In 926, Emperor Taizu launched a major attack on Balhae, conquering it. He converted it to a kingdom named Dongdan, creating his and Empress Shulü's oldest son Yelü Bei its king, with the title of "Imperial King Ren" (人皇王, Ren Huangwang) — while their second son Yelü Deguang was, at the same time, given the title of "General Crown Prince". It was said that this campaign was conducted with Empress Shulü's strategies.
Soon after conquering Balhae, Emperor Taizu died. Empress Shulü, at that time with Yelü Bei at Dongan, apparently to destroy potential dissent, gathered the wives of many generals and officials that she considered difficult to control, and stated to them, "I am now a widow. You should be like I am." Then, she gathered their husbands and, weeping, asked them, "Do you miss the deceased Emperor?" They responded, "The deceased Emperor has shown us much grace. Of course we miss him." She responded, "If you miss him, then go see him." She then slaughtered them. She then, leaving Emperor Taizu's younger brother Yelü Anduan (耶律安端) temporarily in charge at Dongdan, returned to the Khitan capital Linhuang (臨潢, in modern Chifeng, Inner Mongolia) with Yelü Bei, escorting Emperor Taizu's casket.
Once then returned to Linhuang, she wanted to divert the succession away from Yelü Bei, as she had favored Yelü Deguang. However, formally, she called an assembly of the chieftains, along with Yelü Bei and Yelü Deguang, and stated to them, "I love both of my sons, and I do not know which one to make emperor. You can decide which one you wish to support by holding his rein." The chieftains, knowing that she favoured Yelü Deguang, rushed to him and held to his rein. She thereafter declared him emperor (as Emperor Taizong). Yelü Bei, angry over this turn of events, took several hundred soldiers and wanted to flee to Later Tang (Jin's successor state), but was intercepted by Khitan border guards. Empress Shulü did not punish him, but sent him to Dongdan.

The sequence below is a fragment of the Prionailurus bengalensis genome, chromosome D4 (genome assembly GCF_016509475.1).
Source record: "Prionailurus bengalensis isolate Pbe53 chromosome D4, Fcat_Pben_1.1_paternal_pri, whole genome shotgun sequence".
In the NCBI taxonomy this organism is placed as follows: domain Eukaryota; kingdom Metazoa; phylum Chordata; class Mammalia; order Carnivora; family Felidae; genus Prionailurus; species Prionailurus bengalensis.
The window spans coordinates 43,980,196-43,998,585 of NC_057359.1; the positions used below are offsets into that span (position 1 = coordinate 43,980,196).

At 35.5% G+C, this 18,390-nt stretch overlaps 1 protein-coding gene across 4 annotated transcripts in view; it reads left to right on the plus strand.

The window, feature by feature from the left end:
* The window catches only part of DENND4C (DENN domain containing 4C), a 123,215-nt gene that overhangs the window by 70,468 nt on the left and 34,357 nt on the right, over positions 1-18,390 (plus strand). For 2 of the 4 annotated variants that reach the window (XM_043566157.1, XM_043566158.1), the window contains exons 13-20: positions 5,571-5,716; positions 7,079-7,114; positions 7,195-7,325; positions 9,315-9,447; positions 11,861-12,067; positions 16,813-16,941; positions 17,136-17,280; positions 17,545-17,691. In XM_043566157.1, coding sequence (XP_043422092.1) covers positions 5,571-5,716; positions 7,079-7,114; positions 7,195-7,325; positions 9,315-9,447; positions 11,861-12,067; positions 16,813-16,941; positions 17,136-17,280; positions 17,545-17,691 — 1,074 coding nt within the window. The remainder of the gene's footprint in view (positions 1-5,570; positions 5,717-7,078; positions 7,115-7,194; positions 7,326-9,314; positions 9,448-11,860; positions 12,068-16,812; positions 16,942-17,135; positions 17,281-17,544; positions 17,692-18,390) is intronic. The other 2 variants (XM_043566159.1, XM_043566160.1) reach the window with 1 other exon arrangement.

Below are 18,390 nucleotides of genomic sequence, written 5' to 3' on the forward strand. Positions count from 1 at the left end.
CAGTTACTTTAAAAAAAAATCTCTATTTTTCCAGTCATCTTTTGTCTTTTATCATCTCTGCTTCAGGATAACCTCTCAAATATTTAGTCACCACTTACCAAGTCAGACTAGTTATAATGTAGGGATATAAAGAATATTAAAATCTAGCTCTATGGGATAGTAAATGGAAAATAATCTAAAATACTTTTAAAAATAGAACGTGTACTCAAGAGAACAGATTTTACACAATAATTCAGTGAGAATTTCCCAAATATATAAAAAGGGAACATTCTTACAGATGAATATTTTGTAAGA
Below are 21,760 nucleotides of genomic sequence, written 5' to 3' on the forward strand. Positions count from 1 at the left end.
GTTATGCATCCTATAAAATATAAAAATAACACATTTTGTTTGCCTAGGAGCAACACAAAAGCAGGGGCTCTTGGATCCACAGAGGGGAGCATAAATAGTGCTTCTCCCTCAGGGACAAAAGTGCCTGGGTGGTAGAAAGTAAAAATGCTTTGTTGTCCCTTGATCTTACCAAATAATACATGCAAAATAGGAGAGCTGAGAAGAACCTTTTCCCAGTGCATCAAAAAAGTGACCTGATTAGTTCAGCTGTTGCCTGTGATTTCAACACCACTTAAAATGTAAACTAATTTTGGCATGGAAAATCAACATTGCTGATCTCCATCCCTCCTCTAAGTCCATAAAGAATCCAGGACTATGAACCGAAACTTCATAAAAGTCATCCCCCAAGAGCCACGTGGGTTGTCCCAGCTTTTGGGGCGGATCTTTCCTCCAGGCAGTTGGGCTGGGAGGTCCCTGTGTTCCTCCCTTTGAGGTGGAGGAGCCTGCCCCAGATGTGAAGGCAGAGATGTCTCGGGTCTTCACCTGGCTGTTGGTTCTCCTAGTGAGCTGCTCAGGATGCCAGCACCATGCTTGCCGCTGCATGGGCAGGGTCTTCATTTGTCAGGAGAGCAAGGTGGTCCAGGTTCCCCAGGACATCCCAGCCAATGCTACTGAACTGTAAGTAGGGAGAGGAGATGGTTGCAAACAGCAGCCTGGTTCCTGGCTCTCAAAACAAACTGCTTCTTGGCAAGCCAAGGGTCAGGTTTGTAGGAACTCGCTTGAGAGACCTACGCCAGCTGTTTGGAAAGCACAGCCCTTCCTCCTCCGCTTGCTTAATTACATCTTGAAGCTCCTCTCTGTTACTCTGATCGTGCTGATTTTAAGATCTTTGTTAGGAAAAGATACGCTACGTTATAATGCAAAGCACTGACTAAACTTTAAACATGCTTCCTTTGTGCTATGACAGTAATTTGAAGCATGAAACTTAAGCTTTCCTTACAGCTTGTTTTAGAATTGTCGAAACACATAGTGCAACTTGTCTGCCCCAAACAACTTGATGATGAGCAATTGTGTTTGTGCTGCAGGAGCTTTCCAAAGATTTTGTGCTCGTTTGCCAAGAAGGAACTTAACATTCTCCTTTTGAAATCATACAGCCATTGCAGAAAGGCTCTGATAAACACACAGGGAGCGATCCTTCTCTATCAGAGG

During Emperor Taizong's reignEdit
Emperor Taizong honored Empress Shulü as empress dowager, and it was said that she made the key decisions for the state. She also had him marry her niece (Xiao Wen) as empress. (The reason why Empress Xiao, and other members of her clan, were from this point referred to with the surname of Xiao rather than Shulü, was that Emperor Taizu had the several clans that produced consorts for his line change their names to Xiao.) It was said that Emperor Taizong was filially pious, such that if she were unable to eat due to an illness, he would not eat either. She commissioned the ethnic Han official Han Yanhui as a chancellor. She also allowed the Later Tang emissary Yao Kun (姚坤), whom Emperor Taizu had detained, to return to Later Tang, and sent an emissary herself to Later Tang to report Emperor Taizu's death.